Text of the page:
Must have Rock Climbing equipment

Any seasoned rock climber will assure you that once you have conquered a rock face, you are hooked!

Rock climbing is a physically and mentally demanding sport. It often tests a climber's strength, endurance, agility and balance along with mental control. Knowledge of proper climbing techniques and the use of specialized climbing equipment is crucial for the safe completion of routes. It is a sociable, challenging, technical and exhilarating sport with many health and fitness benefits:

- It develops arm and upper body strength needed to pull.

- Improves flexibility and agility.

- Improves grip strength.

- Boosts leg muscles and feet strength.

- Improves the body’s cardiovascular fitness.

- Refreshes and clears the mind from daily distractions.

- Develops problem-solving capabilities.

- Improves hand-eye coordination.

 

Types of Rock Climbing

It is hard to get across the different methods, equipment and lingo involved in rock climbing. So here is a guide to the basic types of climbing:

- Free Soloing: Free soloing is the easiest type of rock climbing to understand: No ropes are involved, and if you fall while climbing, you will fall to the ground.

- Free Climbing: Climbing using your hands and feet to find handholds and footholds to move upward on the rock. It’s different from free soloing in that you have a rope tied to a harness around your waist, and a belay partner holding the other end of that rope.

- Aid Climbing: On difficult sections, aid climbers place chocks, cams or pitons in cracks above them, attach an aider, such as a webbing ladder, and then pull themselves upward using the aider instead of pulling on the rock itself.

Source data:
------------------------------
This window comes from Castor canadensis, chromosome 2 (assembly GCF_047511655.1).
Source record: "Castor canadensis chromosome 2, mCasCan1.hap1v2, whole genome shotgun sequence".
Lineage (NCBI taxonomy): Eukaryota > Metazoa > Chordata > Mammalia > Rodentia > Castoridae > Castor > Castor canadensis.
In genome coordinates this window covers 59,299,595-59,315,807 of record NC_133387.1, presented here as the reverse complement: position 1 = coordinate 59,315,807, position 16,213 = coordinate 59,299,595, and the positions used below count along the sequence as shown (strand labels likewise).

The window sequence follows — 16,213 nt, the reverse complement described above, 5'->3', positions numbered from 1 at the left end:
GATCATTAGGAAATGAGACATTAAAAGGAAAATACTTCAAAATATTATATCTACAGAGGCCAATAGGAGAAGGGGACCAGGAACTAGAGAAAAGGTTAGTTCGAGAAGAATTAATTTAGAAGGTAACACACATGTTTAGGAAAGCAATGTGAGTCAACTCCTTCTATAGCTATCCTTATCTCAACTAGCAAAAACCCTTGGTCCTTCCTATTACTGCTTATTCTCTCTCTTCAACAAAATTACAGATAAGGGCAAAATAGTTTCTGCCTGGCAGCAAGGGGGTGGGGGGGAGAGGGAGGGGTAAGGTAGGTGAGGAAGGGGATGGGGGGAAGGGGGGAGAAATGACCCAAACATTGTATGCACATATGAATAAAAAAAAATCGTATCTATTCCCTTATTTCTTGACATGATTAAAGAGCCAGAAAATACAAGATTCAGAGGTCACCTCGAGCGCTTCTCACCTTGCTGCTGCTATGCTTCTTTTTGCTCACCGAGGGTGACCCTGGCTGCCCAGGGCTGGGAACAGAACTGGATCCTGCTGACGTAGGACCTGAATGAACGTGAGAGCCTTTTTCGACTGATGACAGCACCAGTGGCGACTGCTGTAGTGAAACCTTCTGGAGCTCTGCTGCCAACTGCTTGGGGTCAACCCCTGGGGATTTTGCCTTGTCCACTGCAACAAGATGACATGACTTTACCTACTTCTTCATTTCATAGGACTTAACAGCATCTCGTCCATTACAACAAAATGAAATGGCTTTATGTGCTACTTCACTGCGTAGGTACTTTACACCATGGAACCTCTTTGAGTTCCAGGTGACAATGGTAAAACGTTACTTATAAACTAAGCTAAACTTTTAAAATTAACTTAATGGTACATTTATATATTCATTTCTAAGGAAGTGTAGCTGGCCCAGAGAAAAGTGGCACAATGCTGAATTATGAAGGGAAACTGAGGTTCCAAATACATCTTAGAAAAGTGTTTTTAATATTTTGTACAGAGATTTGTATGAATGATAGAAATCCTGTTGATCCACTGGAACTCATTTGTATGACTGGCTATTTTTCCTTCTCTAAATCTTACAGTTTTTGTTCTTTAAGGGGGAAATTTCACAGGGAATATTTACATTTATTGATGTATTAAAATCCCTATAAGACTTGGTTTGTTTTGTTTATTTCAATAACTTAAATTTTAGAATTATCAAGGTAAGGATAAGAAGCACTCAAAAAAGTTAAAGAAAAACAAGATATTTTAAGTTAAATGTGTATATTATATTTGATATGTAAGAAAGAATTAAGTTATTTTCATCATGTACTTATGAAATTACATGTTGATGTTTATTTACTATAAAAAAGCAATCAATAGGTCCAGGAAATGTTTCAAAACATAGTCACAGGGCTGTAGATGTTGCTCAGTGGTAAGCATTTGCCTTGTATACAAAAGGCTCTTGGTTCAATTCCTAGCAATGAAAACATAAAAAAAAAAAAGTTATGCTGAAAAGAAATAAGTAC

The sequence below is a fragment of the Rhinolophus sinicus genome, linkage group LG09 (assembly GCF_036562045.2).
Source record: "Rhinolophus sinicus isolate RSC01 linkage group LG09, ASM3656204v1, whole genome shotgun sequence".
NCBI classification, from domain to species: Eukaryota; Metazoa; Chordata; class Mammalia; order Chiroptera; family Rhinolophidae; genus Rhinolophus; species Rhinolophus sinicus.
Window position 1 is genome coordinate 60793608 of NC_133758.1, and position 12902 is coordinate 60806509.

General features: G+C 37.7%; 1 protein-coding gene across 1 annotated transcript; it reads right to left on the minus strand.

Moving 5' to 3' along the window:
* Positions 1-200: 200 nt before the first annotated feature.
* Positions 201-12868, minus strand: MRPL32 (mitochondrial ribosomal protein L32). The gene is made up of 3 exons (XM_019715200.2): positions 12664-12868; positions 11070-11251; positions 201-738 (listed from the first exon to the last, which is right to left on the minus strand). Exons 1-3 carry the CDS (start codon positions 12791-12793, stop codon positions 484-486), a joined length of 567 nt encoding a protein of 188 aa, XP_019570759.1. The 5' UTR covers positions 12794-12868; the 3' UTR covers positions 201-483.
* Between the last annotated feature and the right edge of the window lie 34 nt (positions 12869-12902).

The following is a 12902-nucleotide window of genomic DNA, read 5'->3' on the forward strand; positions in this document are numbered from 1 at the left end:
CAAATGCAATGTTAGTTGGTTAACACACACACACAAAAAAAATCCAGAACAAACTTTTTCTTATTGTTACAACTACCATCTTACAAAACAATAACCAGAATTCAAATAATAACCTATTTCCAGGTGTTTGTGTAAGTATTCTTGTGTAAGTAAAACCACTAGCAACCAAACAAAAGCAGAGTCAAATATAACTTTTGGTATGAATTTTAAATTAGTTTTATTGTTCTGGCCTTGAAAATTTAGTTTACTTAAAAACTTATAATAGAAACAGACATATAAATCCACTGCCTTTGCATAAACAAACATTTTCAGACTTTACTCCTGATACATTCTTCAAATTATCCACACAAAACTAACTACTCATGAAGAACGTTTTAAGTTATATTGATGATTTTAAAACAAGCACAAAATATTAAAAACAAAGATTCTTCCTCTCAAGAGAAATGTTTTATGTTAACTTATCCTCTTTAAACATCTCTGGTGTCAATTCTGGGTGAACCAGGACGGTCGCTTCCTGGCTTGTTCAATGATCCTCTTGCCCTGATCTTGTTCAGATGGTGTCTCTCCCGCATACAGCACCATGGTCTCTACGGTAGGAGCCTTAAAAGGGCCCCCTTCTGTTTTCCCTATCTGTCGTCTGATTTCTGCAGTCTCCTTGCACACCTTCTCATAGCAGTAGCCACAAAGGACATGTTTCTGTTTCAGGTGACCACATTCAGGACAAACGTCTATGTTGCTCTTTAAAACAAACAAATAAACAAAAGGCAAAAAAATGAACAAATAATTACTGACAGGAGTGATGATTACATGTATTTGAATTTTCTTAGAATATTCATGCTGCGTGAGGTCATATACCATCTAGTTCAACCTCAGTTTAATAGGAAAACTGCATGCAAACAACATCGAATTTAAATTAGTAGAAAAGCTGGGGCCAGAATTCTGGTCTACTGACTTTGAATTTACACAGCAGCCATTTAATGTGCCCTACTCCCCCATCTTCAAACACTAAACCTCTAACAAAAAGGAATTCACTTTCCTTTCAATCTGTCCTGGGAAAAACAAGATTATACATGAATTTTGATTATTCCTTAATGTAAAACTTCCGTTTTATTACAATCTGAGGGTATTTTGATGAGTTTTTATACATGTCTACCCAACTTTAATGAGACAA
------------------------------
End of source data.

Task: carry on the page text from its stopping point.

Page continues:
- Bouldering: Bouldering is the simplest form of climbing only climbing shoes, chalk and a “crash pad” to soften and protect landings.

- Deep Water Soloing: Deep water soloing is another form of rope less climbing, like bouldering, but is performed over a body of water deep enough to safely break a fall.

Principles of Rock Climbing

1. Goal-specific training: Go climbing as much as possible, as true technical proficiency can only be gained from doing the real thing.

2. Technique before strength: Good technique is the foundation of becoming a proficient technical climber.

3. Mental training: The mental aspect of climbing is one of the hardest to train. Mental training aims to develop the ability of the mind to focus on the task at hand.

4. Structured physical training: There are four main types of physical training 

- Aerobic capacity

- Aerobic power

- Anaerobic capacity

- Anaerobic power

5. Endurance training: This involves doing lots of moves at lower intensities, up to a moderate. If you need to improve your general climbing fitness then do lots of this type of training, and even if you’re fit to maintain at least one session a week.

- Strength endurance training: If you have a good base of endurance and want to move up the grades or improve at mixed climbing, this is the type of physical training to focus on. 

- Pure strength and weight training: Remember that strength on its own is no substitute for technique. Key areas to focus on the core strength and the shoulders.